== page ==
“We very much welcome Canada’s active participation in the OGP and the fact that it has largely delivered on its Action Plan commitments,” said CLD Executive Director, Toby Mendel. “However, the process of consultation around the development and implementation of the Action Plan was weak, and the specific commitments can only be described as modest.”
OGP Members pledge to consult widely with local stakeholders to develop action plans which set out the specific actions they propose to undertake. The process of consultation on Canada’s Action Plan was limited, involving an online commenting process, a Twitter town hall and one meeting of the Advisory Panel, a multi-stakeholder body set up by the government. At no point in the consultations did the government publish a draft Plan for comment.
In terms of substance, the Action Plan contains 12 specific commitments, and the government has largely moved forward to implement them in line with the timetable it set for itself. However, the commitments are modest, with a strong focus on technology and posting more information online, and relatively relaxed time lines for implementation. Importantly, the Plan fails to make a commitment to reform the Access to Information Act, despite the fact almost all informed observers agree this is a key priority.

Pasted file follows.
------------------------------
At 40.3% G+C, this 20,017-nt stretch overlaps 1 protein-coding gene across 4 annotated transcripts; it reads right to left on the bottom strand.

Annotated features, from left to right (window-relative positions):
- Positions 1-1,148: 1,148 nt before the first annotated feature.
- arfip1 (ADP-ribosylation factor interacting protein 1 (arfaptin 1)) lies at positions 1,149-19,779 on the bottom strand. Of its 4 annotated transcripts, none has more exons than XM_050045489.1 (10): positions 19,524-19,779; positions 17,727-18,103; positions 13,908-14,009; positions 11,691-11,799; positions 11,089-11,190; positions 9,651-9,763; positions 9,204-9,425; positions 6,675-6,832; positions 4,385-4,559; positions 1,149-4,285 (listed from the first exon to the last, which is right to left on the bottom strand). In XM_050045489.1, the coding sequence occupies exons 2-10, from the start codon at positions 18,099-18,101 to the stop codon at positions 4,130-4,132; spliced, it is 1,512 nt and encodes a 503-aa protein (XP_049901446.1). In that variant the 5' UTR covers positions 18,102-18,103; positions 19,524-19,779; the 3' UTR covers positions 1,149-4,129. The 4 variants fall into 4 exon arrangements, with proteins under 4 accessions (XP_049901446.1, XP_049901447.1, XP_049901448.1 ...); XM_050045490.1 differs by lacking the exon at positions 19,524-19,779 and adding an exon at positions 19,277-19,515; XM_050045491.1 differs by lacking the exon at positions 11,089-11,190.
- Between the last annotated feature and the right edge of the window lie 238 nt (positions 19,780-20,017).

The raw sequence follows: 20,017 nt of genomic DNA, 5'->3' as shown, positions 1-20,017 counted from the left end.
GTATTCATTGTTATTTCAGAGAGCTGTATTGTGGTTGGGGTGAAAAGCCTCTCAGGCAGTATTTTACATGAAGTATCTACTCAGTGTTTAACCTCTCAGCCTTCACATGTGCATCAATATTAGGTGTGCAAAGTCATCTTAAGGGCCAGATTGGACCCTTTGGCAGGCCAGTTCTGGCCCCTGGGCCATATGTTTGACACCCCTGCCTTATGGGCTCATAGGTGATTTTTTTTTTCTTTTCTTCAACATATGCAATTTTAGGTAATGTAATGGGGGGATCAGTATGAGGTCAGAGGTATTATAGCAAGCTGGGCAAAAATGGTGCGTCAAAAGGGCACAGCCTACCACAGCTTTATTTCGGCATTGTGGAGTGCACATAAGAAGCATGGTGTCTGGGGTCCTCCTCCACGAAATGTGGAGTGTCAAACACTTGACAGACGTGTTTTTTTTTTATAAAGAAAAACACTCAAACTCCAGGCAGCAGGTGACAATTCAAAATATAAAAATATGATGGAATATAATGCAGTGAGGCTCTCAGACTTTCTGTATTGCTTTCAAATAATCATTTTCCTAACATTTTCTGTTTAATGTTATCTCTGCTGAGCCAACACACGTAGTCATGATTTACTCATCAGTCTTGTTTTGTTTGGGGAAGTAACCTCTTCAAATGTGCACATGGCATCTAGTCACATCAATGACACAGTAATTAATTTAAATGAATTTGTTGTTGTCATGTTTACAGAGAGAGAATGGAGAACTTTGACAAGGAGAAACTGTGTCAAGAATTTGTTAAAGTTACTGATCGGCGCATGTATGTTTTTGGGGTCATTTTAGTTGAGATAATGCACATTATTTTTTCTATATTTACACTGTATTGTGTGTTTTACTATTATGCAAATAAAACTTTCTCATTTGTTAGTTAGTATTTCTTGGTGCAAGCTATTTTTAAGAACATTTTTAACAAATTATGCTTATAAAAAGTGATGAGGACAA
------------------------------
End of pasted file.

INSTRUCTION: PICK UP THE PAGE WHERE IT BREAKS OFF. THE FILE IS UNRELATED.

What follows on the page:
CLD calls on the government to undertake robust consultations as it develops its implementation report to the OGP and again when it develops its second action plan, due in March 2014. We also call on the government to ensure that the second action plan is far more ambitious than the current one.
For further information, please contact:
Centre for Law and Democracy
Tel: +1 902 412 0872